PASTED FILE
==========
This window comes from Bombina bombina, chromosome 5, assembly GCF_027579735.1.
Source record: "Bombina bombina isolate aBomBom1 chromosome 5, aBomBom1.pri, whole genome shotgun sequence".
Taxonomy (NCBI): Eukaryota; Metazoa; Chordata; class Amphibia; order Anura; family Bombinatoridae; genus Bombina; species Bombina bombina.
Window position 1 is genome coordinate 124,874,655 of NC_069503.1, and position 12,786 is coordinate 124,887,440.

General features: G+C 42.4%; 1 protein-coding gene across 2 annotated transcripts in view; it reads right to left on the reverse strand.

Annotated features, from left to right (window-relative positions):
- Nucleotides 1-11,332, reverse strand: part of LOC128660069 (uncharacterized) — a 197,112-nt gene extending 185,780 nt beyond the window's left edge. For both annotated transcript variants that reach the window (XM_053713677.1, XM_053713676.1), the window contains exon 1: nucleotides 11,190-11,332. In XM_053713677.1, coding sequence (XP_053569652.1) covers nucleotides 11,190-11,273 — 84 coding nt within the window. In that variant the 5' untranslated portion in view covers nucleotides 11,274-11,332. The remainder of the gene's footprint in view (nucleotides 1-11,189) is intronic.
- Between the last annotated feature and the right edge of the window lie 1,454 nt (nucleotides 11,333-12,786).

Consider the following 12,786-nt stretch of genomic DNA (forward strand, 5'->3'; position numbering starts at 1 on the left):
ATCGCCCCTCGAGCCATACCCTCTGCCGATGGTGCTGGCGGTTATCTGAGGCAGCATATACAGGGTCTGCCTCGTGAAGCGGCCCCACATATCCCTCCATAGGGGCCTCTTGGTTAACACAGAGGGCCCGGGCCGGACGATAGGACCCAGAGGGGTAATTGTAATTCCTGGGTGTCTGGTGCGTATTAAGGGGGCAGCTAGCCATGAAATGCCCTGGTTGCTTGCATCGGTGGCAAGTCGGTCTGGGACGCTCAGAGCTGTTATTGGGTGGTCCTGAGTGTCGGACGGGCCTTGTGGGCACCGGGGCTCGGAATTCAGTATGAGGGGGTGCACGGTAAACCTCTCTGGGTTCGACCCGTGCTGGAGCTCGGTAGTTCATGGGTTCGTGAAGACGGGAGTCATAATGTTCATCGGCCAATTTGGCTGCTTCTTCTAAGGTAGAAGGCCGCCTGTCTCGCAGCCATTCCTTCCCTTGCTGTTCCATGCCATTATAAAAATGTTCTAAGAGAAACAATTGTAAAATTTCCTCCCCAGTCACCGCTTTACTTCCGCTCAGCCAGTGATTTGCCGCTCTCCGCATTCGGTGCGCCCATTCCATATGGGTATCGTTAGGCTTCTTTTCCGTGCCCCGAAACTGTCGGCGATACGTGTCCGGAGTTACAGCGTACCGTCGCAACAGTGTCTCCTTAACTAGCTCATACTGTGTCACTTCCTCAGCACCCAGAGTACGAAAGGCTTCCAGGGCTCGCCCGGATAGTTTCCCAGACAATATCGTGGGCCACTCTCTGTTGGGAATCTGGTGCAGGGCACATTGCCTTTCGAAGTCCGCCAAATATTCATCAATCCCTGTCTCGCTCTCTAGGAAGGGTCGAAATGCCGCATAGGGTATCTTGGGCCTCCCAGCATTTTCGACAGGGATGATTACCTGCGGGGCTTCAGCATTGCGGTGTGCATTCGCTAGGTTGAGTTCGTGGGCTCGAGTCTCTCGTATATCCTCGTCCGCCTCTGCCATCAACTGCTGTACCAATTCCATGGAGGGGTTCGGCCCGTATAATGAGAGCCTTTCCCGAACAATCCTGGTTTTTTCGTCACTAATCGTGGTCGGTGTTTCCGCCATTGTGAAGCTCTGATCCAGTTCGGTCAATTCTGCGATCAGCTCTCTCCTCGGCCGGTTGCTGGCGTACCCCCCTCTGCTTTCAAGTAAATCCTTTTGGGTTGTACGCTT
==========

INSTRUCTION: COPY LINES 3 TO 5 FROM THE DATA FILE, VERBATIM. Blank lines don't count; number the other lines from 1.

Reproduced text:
Taxonomy (NCBI): Eukaryota; Metazoa; Chordata; class Amphibia; order Anura; family Bombinatoridae; genus Bombina; species Bombina bombina.
Window position 1 is genome coordinate 124,874,655 of NC_069503.1, and position 12,786 is coordinate 124,887,440.

General features: G+C 42.4%; 1 protein-coding gene across 2 annotated transcripts in view; it reads right to left on the reverse strand.